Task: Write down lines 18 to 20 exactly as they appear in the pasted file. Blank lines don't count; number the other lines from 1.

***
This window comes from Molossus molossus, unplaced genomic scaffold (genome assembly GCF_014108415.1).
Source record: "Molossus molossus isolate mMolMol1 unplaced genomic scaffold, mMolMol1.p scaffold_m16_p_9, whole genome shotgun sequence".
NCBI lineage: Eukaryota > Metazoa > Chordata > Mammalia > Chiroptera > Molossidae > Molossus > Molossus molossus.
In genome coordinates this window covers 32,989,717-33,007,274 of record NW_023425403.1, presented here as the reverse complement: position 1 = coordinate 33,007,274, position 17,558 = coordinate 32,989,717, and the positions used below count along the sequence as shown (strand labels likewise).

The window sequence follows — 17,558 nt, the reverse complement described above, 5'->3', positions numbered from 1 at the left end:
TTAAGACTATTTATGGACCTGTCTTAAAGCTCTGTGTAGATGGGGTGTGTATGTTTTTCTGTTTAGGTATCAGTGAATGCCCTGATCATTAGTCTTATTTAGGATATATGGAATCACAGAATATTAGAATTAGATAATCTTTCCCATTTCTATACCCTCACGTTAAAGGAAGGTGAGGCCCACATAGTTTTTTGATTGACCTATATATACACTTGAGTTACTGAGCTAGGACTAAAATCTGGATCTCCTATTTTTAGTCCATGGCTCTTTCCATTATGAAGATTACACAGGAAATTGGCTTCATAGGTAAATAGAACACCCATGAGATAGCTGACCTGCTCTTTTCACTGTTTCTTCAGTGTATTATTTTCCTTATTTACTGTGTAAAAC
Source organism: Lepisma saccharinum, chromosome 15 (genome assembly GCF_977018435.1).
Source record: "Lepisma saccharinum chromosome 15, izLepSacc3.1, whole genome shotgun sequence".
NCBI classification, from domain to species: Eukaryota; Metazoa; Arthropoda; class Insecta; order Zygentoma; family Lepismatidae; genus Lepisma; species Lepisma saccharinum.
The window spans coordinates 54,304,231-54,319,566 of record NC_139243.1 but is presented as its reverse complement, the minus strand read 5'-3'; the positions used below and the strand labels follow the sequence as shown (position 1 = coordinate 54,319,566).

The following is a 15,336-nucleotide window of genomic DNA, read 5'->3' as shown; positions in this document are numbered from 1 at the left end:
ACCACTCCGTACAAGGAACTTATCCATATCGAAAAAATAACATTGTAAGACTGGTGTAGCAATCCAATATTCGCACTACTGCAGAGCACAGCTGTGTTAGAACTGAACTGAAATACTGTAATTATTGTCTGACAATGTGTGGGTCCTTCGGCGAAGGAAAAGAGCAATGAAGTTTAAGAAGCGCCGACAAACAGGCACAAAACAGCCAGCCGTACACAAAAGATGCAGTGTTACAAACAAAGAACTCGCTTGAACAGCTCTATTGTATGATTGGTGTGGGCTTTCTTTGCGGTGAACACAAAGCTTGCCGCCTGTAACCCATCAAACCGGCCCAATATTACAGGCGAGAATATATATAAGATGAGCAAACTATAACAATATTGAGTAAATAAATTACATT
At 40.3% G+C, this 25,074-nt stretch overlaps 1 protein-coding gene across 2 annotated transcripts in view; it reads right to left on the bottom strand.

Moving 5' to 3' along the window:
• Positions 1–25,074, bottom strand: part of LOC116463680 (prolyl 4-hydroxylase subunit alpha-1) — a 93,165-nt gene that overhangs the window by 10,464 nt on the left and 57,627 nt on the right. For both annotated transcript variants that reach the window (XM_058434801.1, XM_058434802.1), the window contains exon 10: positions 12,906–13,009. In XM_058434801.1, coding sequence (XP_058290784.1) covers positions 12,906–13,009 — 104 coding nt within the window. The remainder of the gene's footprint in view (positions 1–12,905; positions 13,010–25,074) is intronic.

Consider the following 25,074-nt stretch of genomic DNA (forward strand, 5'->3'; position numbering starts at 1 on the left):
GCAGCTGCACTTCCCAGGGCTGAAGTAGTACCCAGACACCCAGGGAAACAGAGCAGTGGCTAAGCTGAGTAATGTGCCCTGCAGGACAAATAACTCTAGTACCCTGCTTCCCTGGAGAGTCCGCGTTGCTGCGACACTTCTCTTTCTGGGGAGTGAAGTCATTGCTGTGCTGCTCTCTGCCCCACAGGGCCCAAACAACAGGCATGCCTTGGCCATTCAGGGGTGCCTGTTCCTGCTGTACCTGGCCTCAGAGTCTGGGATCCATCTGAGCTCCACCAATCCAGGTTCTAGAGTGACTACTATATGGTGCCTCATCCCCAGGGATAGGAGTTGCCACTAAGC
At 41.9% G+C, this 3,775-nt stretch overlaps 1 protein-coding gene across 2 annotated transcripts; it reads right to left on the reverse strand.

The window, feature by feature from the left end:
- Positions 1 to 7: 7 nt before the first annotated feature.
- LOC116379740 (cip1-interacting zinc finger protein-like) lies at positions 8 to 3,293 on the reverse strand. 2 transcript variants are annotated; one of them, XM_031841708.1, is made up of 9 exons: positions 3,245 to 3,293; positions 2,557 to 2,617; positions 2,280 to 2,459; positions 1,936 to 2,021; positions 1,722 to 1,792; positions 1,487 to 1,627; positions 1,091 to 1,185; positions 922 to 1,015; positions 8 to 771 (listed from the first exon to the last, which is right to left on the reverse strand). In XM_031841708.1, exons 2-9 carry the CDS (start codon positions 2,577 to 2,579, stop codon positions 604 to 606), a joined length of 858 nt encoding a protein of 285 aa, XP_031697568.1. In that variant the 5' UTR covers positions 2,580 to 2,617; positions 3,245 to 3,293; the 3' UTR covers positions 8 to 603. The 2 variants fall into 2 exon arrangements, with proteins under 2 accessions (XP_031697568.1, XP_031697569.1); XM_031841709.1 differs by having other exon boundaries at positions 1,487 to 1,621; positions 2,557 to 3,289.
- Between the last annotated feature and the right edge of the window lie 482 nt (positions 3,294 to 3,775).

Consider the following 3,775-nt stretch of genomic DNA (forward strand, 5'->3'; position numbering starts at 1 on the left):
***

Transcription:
At 41.9% G+C, this 3,775-nt stretch overlaps 1 protein-coding gene across 2 annotated transcripts; it reads right to left on the reverse strand.

The window, feature by feature from the left end:
- Positions 1 to 7: 7 nt before the first annotated feature.